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A lot of good movies have been betrayed by awful marketing campaigns, but I don’t think a trailer has ever misrepresented its underlying movie as badly as the one for In Bruges. When I first saw the painfully unfunny preview in the theater, my friend leaned over and whispered: “Poor Ralph Fiennes. What happened to him?” Like nearly everyone else in the world, I had the same reaction, and didn’t rethink it until much later, when I caught the movie on video, spurred in no small part by what seemed at the time like a surprising Oscar nomination for Best Original Screenplay. And what I discovered, like so many others, is that this is one of the best movies of the decade, and certainly the most quotable: it’s clever, funny, sad, and unexpectedly involving in ways that can’t be described without seeing it. (A glance at its quotes page gives you some sense of the riches in store, but it’s nothing compared to watching the movie itself.) In Bruges casts a peculiar spell that depends entirely on the witty, inventive decisions made moment to moment by its writer and director, Martin McDonagh, and it’s distinguished less by its plot or content than by how lovingly crafted it all is. And this isn’t something that can be adequately conveyed in a trailer.

This seems to be a problem that McDonagh will face for the rest of his career, if the trailer and ads for Seven Psychopaths are any indication. The previews and poster make it look like an awful crime caper, with a cast of actors—Colin Farrell, Sam Rockwell, Christopher Walken—who can be excellent in the right roles, but whose presence is certainly no indication of a movie’s quality. In reality, this is a consistently hilarious if somewhat facile deconstruction of its own genre, sort of like a Charlie Kaufman movie with extreme ultraviolence. It nominally centers on Farrell’s character, an Irish screenwriter (named Martin, of course) working on a screenplay called Seven Psychopaths that he insists will contain no violence or shootouts, only to find himself in the center of a ludicrously bloodsoaked crime melodrama, both in real life and in his own imagination. The result is a lot of fun, largely due to the cast that McDonagh has thrown together here, as if by fancy: Farrell, in particular, gives a wonderfully put-upon, hangdog performance that reminds us that this is a really fine actor who has managed to be horribly misused by Hollywood. Rockwell and Walken are great as well, and Woody Harrelson, as a murderously violent crime boss who just wants his kidnapped dog back, makes a convincing case for David Thomson’s argument that he’s nothing less than the new Dennis Hopper.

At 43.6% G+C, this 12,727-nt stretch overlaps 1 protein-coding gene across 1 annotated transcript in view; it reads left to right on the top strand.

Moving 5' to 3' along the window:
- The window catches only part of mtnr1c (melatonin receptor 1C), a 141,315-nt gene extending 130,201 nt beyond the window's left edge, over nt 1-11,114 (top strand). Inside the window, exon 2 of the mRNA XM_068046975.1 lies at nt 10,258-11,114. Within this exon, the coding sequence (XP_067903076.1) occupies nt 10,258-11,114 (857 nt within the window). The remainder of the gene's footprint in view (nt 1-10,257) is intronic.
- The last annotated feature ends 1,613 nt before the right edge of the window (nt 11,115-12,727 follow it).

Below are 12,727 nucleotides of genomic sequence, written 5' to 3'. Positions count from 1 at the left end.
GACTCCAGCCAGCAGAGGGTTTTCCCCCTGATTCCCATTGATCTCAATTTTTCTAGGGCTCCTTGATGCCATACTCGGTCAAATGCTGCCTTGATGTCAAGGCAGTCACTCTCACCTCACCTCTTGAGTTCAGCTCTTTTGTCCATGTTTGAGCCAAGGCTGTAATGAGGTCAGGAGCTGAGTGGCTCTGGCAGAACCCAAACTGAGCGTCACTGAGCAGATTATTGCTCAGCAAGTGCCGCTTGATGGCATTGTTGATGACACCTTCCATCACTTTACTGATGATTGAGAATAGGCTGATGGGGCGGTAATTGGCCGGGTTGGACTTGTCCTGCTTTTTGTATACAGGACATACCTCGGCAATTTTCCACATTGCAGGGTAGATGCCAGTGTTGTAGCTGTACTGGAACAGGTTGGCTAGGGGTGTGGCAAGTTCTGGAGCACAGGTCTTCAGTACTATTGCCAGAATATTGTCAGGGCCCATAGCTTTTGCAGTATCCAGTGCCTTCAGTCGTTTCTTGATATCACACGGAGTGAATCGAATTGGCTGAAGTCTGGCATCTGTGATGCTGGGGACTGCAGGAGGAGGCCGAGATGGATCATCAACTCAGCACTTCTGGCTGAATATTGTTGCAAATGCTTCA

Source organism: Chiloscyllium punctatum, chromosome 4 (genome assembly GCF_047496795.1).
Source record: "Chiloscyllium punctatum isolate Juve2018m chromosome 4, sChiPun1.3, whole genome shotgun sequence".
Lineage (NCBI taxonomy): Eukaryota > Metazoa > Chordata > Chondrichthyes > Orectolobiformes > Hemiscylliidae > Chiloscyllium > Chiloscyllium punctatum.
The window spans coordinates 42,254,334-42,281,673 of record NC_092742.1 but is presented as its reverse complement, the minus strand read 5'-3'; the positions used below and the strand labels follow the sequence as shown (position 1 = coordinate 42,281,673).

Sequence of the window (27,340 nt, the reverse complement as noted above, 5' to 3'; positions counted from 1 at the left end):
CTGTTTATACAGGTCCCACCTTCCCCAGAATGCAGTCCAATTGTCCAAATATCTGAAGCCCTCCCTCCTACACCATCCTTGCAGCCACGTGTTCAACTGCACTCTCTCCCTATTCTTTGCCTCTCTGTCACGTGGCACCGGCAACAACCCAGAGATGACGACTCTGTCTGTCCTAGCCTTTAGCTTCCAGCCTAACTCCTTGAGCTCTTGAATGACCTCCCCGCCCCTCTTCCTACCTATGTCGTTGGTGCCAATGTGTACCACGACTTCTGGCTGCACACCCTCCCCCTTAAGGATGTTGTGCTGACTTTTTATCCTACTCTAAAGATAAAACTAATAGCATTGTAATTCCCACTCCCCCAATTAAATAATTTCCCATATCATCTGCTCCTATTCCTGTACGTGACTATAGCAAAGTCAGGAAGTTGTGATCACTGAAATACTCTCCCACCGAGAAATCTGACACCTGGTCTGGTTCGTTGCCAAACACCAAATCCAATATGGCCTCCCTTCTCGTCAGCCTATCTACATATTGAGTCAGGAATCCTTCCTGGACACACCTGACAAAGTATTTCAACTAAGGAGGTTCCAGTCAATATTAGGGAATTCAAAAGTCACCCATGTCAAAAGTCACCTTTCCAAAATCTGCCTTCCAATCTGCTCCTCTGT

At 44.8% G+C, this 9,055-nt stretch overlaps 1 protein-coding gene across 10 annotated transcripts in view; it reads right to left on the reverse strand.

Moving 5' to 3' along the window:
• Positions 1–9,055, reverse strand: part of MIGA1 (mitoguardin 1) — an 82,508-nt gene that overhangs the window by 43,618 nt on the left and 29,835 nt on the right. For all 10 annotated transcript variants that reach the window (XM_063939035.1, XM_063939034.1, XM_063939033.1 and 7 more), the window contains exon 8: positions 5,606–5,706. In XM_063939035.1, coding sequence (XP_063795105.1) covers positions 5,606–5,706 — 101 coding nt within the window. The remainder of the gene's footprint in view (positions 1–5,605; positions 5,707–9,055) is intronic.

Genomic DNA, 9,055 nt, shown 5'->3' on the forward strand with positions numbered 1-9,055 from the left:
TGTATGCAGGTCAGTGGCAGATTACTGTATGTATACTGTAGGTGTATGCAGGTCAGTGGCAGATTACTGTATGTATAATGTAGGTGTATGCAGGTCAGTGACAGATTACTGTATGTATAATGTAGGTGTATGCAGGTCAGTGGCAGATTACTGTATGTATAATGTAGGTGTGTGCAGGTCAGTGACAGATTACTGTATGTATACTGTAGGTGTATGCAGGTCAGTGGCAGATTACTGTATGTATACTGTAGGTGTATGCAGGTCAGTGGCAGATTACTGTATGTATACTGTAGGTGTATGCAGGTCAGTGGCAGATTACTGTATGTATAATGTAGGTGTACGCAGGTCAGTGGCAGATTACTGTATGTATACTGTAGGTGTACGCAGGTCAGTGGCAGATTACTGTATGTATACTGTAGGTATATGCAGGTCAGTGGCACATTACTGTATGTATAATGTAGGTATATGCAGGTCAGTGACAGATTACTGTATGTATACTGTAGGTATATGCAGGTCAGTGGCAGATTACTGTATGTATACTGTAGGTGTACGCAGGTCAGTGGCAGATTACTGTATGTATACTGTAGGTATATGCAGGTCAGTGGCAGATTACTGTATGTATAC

All the same, it isn’t nearly as good as In Bruges, and I don’t necessarily feel the need to see it again—although I expect I’ll regularly revisit its quotes page once it’s been more fully furnished. It’s clever, but in a way that often reminds us of the perils of cleverness, and lacks the purity and ease of McDonagh’s first movie. McDonagh can be an inventive plotter, and the way the movie shifts between the imaginary and real is often amusing, but it’s the kind of narrative trickery that other writers have done before, and better. McDonagh is matchless, however, when it comes to writing dialogue that seems both lunatic and inevitable, and he’s at his best when he just lets his characters talk. There’s nothing quite as memorable as the best of In Bruges (“One gay beer for my gay friend, one normal beer for me because I am normal”) but there are some great lines, as when Farrell says indignantly: “You’ve called a psycho killer to come and psycho kill us!” And McDonagh indulges happily in some good, cheap gags, as when Rockwell, reading aloud his own screenplay for the big shootout at the end of the movie, makes an endless machine gun noise with his mouth, turns the page, and continues the noise from the page before.

More of this sort of thing, and fewer metafictional games, might have resulted in a movie that was really special, instead of an entertaining trifle. I’m being hard on McDonagh, but I think he deserves it. This is a man of captivating talents and originality who ought to be making a movie every couple of years, and I fully intend to see all of them. Like David Mamet, however, whom I admire enormously, McDonagh often falls into the playwright’s trap of trusting structure and material more than a movie’s intangibles. In an interview with The A.V. Club, when asked if there were any happy accidents that occurred during filming, McDonagh says: “Not really.” But he’d benefit from letting his movie breathe a little more. My favorite moment in the entire film has nothing to do with the script: it’s Christopher Walken’s pronunciation of the word “hallucinogens,” which, by giving the word a previously undiscovered syllable or two, both makes it embody its own meaning and serves a perfect expression of pure Walkenness. It doesn’t arise from McDonagh’s games, but from the weirdness that emerges where the machinery ends. McDonagh clearly understands this. And Seven Psychopaths, for all its pleasures, is the kind of movie that makes you want to see what the director does next, once he’s gotten a few things out of his system.

Written by nevalalee

October 15, 2012 at 10:21 am